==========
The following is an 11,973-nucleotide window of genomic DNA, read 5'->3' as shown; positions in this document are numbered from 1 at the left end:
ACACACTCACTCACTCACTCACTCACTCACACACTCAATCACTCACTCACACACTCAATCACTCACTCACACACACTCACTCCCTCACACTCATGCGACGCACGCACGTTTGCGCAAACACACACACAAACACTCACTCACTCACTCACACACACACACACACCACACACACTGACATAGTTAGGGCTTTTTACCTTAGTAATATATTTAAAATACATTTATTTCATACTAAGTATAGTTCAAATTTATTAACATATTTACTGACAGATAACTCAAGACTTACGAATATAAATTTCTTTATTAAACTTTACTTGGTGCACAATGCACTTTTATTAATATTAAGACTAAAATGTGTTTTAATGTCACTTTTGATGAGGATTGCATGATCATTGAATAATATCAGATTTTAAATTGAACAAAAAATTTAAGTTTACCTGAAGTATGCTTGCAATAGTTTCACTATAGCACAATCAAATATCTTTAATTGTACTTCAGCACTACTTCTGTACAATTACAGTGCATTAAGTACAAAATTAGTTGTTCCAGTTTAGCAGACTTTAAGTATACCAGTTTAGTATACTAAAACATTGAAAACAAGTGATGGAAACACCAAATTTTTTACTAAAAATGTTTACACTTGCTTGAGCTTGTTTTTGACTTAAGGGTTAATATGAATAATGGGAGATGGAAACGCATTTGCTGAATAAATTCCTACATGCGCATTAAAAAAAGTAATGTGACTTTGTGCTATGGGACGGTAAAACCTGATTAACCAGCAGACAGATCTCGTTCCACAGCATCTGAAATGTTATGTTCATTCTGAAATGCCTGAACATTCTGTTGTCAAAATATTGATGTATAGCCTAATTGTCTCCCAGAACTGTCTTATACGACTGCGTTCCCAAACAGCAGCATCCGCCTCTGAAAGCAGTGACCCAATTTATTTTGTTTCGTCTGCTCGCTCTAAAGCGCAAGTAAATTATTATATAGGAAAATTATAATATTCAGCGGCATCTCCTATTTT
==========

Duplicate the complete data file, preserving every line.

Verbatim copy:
The following is an 11,973-nucleotide window of genomic DNA, read 5'->3' as shown; positions in this document are numbered from 1 at the left end:
ACACACTCACTCACTCACTCACTCACTCACACACTCAATCACTCACTCACACACTCAATCACTCACTCACACACACTCACTCCCTCACACTCATGCGACGCACGCACGTTTGCGCAAACACACACACAAACACTCACTCACTCACTCACACACACACACACACCACACACACTGACATAGTTAGGGCTTTTTACCTTAGTAATATATTTAAAATACATTTATTTCATACTAAGTATAGTTCAAATTTATTAACATATTTACTGACAGATAACTCAAGACTTACGAATATAAATTTCTTTATTAAACTTTACTTGGTGCACAATGCACTTTTATTAATATTAAGACTAAAATGTGTTTTAATGTCACTTTTGATGAGGATTGCATGATCATTGAATAATATCAGATTTTAAATTGAACAAAAAATTTAAGTTTACCTGAAGTATGCTTGCAATAGTTTCACTATAGCACAATCAAATATCTTTAATTGTACTTCAGCACTACTTCTGTACAATTACAGTGCATTAAGTACAAAATTAGTTGTTCCAGTTTAGCAGACTTTAAGTATACCAGTTTAGTATACTAAAACATTGAAAACAAGTGATGGAAACACCAAATTTTTTACTAAAAATGTTTACACTTGCTTGAGCTTGTTTTTGACTTAAGGGTTAATATGAATAATGGGAGATGGAAACGCATTTGCTGAATAAATTCCTACATGCGCATTAAAAAAAGTAATGTGACTTTGTGCTATGGGACGGTAAAACCTGATTAACCAGCAGACAGATCTCGTTCCACAGCATCTGAAATGTTATGTTCATTCTGAAATGCCTGAACATTCTGTTGTCAAAATATTGATGTATAGCCTAATTGTCTCCCAGAACTGTCTTATACGACTGCGTTCCCAAACAGCAGCATCCGCCTCTGAAAGCAGTGACCCAATTTATTTTGTTTCGTCTGCTCGCTCTAAAGCGCAAGTAAATTATTATATAGGAAAATTATAATATTCAGCGGCATCTCCTATTTT